The craters range in size from 1 to 9 miles (2 to 15 km), and according to a NASA press release the lunar stash could total up to 600 million tons of ice, depending on its thickness within each crater.

Radar map of Moon's north pole

In this radar map of the Moon's north pole, polarization of the reflected echoes shows scientists which craters are fresh (red circles) and which ones likely contain deposits of water ice (green circles). The ice is stable because the craters' interiors are permanently shadowed and never see sunlight. Click for a larger version.
P. Spudis / Geophys. Research Letters

Utilizing a compact synthetic aperture radar, Mini-SAR detects changes in the polarization of radio waves reflected off the lunar surface. Water ice is transparent to radio energy and causes the radar pulses to be scattered multiple times, creating a distinctive polarization echo. Spudis thinks the deposits inside some polar craters could be nearly pure ice.

If he's right, think of the potential for lunar tourism! Imagine a cozy chalet perched atop the rim of a lunar crater, basking in a perpetual lunar sunset and with the resplendent Earth periodically bobbing into view from behind a distant peak. Then you jump into your super-insulated space suit, slap on some sticks, and schuss straight down the inner rim until you bottom out.

But watch out for those lunar moguls — in space, no one can hear you "screaming starfish."

7 thoughts on “Ski Luna!

  1. coolstar

    The ice mentioned above, 600 million tons, works out to about 0.5 cubic kilometers of water. That’s really not very much. IF this study is correct, as it’s yet to be corroborated, it’s not enough water, AND it’s so hard to get to, that it shouldn’t influence human plans for a return to the moon AT ALL.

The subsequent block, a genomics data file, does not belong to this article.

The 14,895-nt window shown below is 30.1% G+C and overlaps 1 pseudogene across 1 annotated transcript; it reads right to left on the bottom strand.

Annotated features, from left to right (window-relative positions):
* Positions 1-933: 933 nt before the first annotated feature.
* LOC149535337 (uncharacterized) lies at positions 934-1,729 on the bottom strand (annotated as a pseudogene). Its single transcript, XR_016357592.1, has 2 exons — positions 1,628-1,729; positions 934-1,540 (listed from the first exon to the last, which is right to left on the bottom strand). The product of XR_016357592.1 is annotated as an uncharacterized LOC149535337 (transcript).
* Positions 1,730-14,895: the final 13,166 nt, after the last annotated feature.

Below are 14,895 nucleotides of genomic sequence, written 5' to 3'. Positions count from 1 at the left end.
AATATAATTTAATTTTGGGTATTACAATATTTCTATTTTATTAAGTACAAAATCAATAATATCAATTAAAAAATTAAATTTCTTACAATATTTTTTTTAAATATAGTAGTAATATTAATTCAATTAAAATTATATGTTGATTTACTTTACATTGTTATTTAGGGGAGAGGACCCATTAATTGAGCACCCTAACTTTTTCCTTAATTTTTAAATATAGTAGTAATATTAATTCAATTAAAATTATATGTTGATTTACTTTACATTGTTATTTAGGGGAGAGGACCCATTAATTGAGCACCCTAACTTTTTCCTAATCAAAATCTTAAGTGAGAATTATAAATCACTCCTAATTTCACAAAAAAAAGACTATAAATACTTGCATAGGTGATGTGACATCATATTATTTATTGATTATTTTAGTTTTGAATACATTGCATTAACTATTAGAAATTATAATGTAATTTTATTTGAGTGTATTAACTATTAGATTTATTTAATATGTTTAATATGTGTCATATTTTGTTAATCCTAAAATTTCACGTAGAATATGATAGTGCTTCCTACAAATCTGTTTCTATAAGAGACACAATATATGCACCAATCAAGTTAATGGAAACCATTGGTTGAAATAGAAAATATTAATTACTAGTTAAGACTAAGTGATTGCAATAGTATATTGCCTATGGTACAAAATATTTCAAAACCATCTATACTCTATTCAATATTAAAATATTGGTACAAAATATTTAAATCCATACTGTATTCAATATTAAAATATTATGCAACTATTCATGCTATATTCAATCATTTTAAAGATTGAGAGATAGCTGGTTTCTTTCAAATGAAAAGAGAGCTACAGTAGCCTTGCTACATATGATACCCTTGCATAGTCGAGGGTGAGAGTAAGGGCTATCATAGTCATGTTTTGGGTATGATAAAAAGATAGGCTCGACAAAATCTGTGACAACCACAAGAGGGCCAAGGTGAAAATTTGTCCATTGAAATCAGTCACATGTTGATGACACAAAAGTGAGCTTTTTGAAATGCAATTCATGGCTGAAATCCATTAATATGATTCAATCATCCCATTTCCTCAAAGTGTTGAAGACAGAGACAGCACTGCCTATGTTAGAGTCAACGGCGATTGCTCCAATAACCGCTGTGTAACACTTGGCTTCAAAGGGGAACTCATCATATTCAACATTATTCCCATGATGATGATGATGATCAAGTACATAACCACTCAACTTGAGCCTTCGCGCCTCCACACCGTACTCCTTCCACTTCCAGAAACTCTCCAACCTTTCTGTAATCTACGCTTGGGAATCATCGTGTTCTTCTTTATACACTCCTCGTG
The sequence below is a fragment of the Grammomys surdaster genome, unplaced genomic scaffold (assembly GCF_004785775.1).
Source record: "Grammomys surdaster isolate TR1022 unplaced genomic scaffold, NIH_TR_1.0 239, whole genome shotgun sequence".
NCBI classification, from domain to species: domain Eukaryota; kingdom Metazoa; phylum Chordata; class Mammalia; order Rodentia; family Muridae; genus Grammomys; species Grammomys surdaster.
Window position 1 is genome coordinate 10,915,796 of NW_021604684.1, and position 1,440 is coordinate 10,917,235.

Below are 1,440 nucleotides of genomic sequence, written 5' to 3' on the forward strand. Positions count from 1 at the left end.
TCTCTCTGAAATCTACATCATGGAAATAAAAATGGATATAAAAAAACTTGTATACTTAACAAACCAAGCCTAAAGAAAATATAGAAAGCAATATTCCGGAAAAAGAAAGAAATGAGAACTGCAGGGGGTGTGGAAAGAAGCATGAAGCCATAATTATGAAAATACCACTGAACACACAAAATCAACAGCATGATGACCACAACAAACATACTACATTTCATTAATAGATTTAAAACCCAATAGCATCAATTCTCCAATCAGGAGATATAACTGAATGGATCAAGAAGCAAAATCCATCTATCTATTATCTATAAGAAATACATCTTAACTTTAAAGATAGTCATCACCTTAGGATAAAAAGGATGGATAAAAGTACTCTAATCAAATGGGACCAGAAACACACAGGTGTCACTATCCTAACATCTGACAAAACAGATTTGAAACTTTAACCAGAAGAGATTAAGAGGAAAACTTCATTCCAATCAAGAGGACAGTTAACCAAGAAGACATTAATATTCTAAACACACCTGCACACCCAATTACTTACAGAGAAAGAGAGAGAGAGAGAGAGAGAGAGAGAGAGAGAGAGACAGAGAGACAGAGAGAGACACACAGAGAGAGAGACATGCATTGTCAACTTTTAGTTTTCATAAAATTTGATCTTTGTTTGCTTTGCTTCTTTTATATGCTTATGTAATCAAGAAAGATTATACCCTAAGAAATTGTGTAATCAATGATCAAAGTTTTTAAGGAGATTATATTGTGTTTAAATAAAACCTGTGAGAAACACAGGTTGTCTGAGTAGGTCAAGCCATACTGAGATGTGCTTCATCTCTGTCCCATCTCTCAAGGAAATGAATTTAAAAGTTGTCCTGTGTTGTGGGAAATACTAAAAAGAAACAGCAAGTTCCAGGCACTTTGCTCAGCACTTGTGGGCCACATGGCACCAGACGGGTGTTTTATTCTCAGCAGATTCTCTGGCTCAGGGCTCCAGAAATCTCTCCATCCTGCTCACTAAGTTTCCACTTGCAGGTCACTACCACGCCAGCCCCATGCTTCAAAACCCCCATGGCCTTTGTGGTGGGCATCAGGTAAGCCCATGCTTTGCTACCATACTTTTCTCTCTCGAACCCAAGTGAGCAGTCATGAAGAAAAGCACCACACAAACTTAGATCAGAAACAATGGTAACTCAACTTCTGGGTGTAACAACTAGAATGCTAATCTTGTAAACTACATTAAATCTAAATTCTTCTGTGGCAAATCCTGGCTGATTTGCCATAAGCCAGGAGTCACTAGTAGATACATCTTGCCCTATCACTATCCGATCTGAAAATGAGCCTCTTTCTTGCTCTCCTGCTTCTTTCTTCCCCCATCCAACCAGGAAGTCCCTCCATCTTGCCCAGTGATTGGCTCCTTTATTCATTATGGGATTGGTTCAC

2. Lin4dGary Linford

    I presume that the lunar north pole photograph featuring a prominent “south pole” arrow was simply a typographical error? For Coolstar to assert that c. 6×1011 kg of H2O “is not enough water” suggests this critic imagines obsolete chemical rocket fuel applications. I don’t agree. The Moon is not destined to become merely a cosmic “gas station” for passing stone age chemical rockets piloted by Buck Rogers, Space Cadet. In the 21st Century onward, helium-3 fueled fusion power plants on the Moon will facilitate the use of rail gun, magnetic levitation, and electrostatic propulsion methods to make this planet the primary space port in the Solar System. I would imagine 5×1011 kg of H2O should do quite nicely @ 600 kg/person to support a population of 109 people living inside airtight lunar cities.

  3. Anthony BarreiroAnthony Barreiro

    Whether or not there is water on the moon, how much, and in what form(s) are all interesting empirical questions. But it’s quite a leap from the possibility of water to visions of lunar cities and He3 spaceports.